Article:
America On The Hudson

PrintPrintEmailEmailAll those thousands of leagues outward bound from Amsterdam, and now they reached land, land bisected by a vast channel doubtless connecting Atlantic to Pacific and fabled China. The captain had looked for that route even through Arctic ice floes. Now he and his less-than-two-dozen-man crew thought they saw it. Logic indicated that they were in India, so the dark-skinned people gaping from shore were obviously … Indians. The sailors headed north to chart the future spice-trade passage.

But then the channel narrowed and showed difficult currents, and the water became less salty and finally turned fresh. Was this really the seaway to China? A launch was sent to explore ahead while the captain and his mate went ashore. It was September 18, 1609. They met Mohicans, who made them very welcome, offering a dinner of pigeons and what the mate described as a “fat dog,” skinned using shells from the river.

Invited by gestures to spend the night, the visitors hesitated. Their hosts showed lack of evil intent by breaking bows and arrows and throwing them into a fire, as the launch returned with word that what had been taken for a sea passage was in fact a river. Captain and crew “unanimously concluded that there was little chance of getting to China in this direction,” says one account. They sailed away.

We are told by Washington Irving that Capt. Henry Hudson and his men returned for one day of sport and drinking every 20 years thereafter, to “keep guardian eye on the river and the great city called by his name.” (The Rip Van Winkle Bridge, named for Irving’s informant on the festivities, crosses the water near where the stubby Half Moon dropped anchor.) Great city? That seems a little much for a place whose population even in its heyday never exceeded 15,000—twice what it is today—and which was far smaller than that for nearly 200 years after the Half Moon ’s arrival.

 
 

The Dutch, Hudson’s employers—he was English—partitioned New Netherlands into vast patroonships, aristocratic holdings of hundreds of thousands of acres. One was the Van Rensselaer estate, which included tiny Claverack Landing, where there lived a handful of families and a ferryman with a canoe to take you across the river. There was a toll road whose inscribed-on-wood pricings are viewable today at the local Daughters of the American Revolution (D.A.R.) chapter house: for up to a score of steers, hogs, or lambs passing through, 20 cents; each additional animal, a penny. Sloops took them to New York City.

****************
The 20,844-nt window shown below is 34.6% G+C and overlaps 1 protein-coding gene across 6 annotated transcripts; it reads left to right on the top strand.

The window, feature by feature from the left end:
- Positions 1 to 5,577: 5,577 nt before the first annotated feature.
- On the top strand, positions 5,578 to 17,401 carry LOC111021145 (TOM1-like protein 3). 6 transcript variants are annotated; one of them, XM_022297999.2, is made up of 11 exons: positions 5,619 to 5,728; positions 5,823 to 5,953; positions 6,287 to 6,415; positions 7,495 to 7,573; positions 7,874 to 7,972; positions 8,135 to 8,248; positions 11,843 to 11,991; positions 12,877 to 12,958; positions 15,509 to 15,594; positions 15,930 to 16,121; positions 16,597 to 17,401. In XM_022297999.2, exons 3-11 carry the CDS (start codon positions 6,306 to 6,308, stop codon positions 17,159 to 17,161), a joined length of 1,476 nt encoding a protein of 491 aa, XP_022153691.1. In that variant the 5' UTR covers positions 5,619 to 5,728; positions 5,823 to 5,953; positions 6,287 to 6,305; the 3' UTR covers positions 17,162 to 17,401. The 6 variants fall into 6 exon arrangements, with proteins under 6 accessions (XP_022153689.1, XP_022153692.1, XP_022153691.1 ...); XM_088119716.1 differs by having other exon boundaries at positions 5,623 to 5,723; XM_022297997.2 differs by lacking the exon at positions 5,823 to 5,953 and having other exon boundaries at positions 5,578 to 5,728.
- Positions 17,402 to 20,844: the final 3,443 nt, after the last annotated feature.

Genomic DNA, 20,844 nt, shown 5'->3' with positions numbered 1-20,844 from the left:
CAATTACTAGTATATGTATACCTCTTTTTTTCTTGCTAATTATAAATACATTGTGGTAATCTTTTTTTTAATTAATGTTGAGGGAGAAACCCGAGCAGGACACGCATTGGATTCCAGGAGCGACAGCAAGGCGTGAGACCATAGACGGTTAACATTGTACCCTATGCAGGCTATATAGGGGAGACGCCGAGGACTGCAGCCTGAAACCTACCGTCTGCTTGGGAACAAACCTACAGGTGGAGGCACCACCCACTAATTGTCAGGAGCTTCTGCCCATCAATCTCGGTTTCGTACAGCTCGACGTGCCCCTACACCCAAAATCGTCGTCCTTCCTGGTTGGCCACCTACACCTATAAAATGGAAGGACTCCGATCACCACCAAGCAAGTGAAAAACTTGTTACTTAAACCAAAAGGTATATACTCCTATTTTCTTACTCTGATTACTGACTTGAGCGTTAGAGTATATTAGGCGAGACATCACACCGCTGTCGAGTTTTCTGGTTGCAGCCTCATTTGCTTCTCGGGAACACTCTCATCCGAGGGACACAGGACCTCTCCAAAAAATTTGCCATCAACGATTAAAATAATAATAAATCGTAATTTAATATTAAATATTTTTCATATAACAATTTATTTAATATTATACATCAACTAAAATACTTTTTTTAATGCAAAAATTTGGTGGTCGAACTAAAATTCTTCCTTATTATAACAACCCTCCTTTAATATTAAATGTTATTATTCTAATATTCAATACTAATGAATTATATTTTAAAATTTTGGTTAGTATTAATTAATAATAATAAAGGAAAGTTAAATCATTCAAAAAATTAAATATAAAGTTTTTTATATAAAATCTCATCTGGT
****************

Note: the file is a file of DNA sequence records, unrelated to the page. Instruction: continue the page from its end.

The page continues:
In time the British evicted the Dutch, and in time the American colonists rebelled against the British. Far away in New England the Revolution decided Claverack Landing’s destiny. Rhode Island and Massachusetts Quakers who had been amassing unheard-of profits in the whaling trade found the marauding Royal Navy very bad for business. The Friends sought a safe harbor. They found it at Claverack Landing, whose waters could handle boats of any draft. They bought the land in 1783.

Then, as every history of the Hudson River Valley relates, the Quakers did something phenomenal, wondrous, almost unbelievable. With astonishing speed, the 30 of them, the Proprietors, as they called themselves, laid out generously proportioned avenues you can still see today, and they sailed in dismantled New England mansions for reassembling along those avenues and built enormous wharves, from which sailed ships. Within a year and a half, little Claverack Landing, renamed Hudson, was New York’s third-largest city, sending out whalers to bring in immense catches and welcoming in carpenters, caulkers, riggers, smiths, sailmakers, and merchants offering boots and shoes, drugs and medicines, and liquors. Records show “an instructor in the polite accomplishment of dancing,” a “Lady’s habit-maker, from London,” doctors, distilleries, public houses, saddlers and tanners, a foundry. Hudson’s ships went all over the world from this inland port, carrying hides, smoked or pickled river herring, beef, and pork. Within 20 years it was routine for nearly 3,000 goods-bearing sleighs in winter, or wagons in summer, to come into town over the toll road from as far away as Massachusetts and Connecticut.

A jail with a whipping post and stocks was put up on Warren Street, then, as now, the main thoroughfare. An almshouse was constructed in 1818, for colossally prosperous as Hudson was, it yet had its deserving poor. In time the building became Dr. White’s Lunatic Asylum, where great cures were effected, according to newspaper advertisements that claimed that over a 10-year period all of 300 patients had been discharged as perfectly sane. Then it became the Hudson Female Academy, a private residence, and an orphanage. If these walls could talk. Today it is a library. I saw an instructor of adults there showing his students a picture.

“What is that man doing?” he asked.

“Man is wait for bus.” (Hudson has a remarkable bus system. You need no car to go anywhere from the beautifully restored and elegant Victorian-era train station.)